You pause. It sounded wonderful . You could imagine being in a quiet little space together. Curling up on that huge velvet couch, your shoulder leaning against his shoulder and your feet tucked underneath you. The fireplace would feel nice, considering it was getting colder outside. With your belly full of coffee and cake, you’d both read silently, enjoying each others company. Occasionally, you’d have a question about magic, and he’d explain with fascinating detail and charm, leaving you dazzeled by his intellect.
Or, you can sit at the table, not touching, having polite conversation, and doing researching .
. . .
Remember, you had to be smart. As much as it pains you, the plan was to not get involved. Stay casual.
“It sounds. . . nice. I’m just not sure when I’d have time,” you bluff. Truthfully, you had a lot of time. More time than ever.
“Oh. I see. . .” he says, and you wince. “I’m sorry, I didn’t mean to impose on you. It’s just that neither of my brothers appreciate literature like you do, and they’re both very self-involved. It’s just been a bit lonely, and I suppose I got carried away.”
You purse your lips. Papyrus and Sans really didn’t seem book-ish, so you understood him in that aspect. He also seemed to understand that you were saying “no”, which made you feel worse. Were you even, really, saying no? A part of you really did want to find the time, if that made it better.
“Well. . .” you say, before you can stop yourself, “-I’m sure I could pick up the book at least? Then, maybe when I have a little more time, we could discuss it.” That felt like a good compromise. Now, you could visit and keep him company for a short time, and then leave before things got out of hand.
“If that’s convenient for you, I wouldn’t mind at all,” he rasps. “I’ll have it ready for you, so stop by anytime. . .Of course, I’d be happy to see you as soon as I can.”
You gulp and run a hand through your hair.
“A-alright! Thank you, Wings. If there’s anything else, I’ll give you a ring?”
“Please do, my dear. I like to hear from you.”
You smile. “Well, I like talking with you.”
He gives a deep chuckle, breathy and raspy. “ I like the way you’re talking to me right now. ”
You almost choke and have to cover it with a nervous laugh. “I think I’d better go,” you whisper, as your knees squeeze together.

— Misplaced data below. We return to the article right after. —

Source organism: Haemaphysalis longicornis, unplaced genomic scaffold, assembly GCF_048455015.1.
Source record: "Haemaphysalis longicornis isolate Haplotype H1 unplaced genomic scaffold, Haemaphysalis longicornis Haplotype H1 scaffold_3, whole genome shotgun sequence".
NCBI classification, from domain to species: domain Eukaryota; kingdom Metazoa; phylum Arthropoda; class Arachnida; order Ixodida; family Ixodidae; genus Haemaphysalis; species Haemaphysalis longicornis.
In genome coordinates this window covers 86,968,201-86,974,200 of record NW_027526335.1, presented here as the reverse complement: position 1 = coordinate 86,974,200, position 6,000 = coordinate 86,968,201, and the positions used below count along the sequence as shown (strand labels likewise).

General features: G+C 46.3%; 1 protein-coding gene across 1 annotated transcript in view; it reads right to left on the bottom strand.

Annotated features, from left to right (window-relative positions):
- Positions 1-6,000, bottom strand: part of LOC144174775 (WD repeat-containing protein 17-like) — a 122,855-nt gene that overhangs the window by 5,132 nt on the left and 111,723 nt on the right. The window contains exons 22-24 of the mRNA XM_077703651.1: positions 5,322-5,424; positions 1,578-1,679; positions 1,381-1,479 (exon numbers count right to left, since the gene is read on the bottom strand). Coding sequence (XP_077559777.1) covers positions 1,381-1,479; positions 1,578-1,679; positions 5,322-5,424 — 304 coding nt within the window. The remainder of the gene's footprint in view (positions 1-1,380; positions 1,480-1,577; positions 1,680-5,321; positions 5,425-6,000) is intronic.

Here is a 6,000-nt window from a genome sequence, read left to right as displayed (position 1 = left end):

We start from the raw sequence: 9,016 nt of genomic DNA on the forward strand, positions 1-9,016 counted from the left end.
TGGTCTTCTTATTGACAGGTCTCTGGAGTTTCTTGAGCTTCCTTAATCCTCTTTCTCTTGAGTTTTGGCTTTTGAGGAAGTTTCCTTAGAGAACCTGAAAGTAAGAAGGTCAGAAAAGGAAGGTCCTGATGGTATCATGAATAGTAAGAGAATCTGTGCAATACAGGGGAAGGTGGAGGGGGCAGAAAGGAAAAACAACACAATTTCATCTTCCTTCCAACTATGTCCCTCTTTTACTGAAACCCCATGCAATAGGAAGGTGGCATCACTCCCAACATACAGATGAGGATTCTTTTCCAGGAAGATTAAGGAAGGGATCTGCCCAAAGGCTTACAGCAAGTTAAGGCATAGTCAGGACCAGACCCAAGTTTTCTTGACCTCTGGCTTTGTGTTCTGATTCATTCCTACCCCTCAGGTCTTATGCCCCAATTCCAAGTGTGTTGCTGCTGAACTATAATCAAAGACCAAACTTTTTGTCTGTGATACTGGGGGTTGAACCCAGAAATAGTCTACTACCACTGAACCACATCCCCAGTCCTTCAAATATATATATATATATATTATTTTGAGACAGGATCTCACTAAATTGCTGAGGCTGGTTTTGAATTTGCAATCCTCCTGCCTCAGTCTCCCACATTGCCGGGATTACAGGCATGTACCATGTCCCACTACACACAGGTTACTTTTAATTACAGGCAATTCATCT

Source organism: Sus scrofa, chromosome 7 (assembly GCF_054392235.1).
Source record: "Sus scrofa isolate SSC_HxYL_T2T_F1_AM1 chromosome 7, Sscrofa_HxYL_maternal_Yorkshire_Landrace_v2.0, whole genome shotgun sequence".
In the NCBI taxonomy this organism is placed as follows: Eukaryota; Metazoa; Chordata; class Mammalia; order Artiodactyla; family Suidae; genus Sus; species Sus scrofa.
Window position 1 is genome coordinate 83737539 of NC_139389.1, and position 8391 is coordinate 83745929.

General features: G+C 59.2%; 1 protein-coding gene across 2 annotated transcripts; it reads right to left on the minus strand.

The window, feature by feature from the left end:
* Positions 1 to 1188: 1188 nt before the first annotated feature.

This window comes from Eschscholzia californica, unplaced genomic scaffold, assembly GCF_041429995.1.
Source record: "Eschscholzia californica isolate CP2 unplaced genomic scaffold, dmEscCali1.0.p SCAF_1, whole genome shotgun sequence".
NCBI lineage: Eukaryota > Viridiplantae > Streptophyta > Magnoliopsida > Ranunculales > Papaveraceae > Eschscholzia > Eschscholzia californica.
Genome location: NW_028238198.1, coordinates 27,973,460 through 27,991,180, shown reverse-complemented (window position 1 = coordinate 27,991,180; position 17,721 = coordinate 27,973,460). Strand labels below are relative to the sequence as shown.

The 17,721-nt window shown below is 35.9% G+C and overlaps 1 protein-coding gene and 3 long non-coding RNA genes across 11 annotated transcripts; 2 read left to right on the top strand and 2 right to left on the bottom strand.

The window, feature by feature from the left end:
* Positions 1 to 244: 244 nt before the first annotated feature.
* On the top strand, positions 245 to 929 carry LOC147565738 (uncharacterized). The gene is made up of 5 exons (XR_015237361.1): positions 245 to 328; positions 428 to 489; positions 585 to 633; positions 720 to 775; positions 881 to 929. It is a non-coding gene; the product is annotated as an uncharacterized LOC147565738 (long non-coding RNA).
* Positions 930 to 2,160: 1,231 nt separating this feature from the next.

“Alright, my dear. Call soon,” he hums, obviously smiling.
“Sure,” you agree, “Goodbye.”
The phone is replaced on it’s stand and you lean back into your couch, running your hand through your hair. . . down your thigh. . . gripping at your knee. . .
That voice did things to you . Bad things. Very bad things.
The phone rings, startling you. Picking it up, you half hope it’s Wings, but another voice comes through.
“It’s Ariel,” comes an exasperated tone. “Listen, Kelly wants to go out for a drink, and I told her it was dumb, but-”
“ Sugar! Please go out with us, I’m sick of staying in bed !” Kelly yelps through the receiver, causing you to pull back from it.
“Kelly-” you start, your hand rubbing the back of your neck. “-is that such a good idea? Aren’t you in pain?”
“ Yes ,” she whines, “but I can’t afford to pay the doctor and the pharmacist, so it’s all going to the bartender! Are you in, or out, sweet pea?”
You sigh. Obviously, it wasn’t a smart choice, but easing her pain with alcohol would be better than her suffering, or spending rent money on medicine. You glance at the box of monster candy. Maybe, you could give her some at the end of the night, to ease the pain and the promise of a hangover. She’d probably end up going anyways, so you might as well keep an eye on her, and have a drink while you’re at it.
Kelly whines for you to answer and Ariel chastises her, but you answer promptly.
“I’m in, Kel’. Let’s go have a drink,” you agree, smiling. She squeals in delight.
“Great! We’ll be over in 30 minutes! Get dressed, we’ll see you soon!” she giggles, then the line goes dead with a buzz.
Your brow furrows, and you place the phone down again. Did they even know where you lived? You get half-way to your closet before the phone rings again. You pick up the phone, your hand on your hip.
“Hello?” you say.
“Dollface! What was your address again?”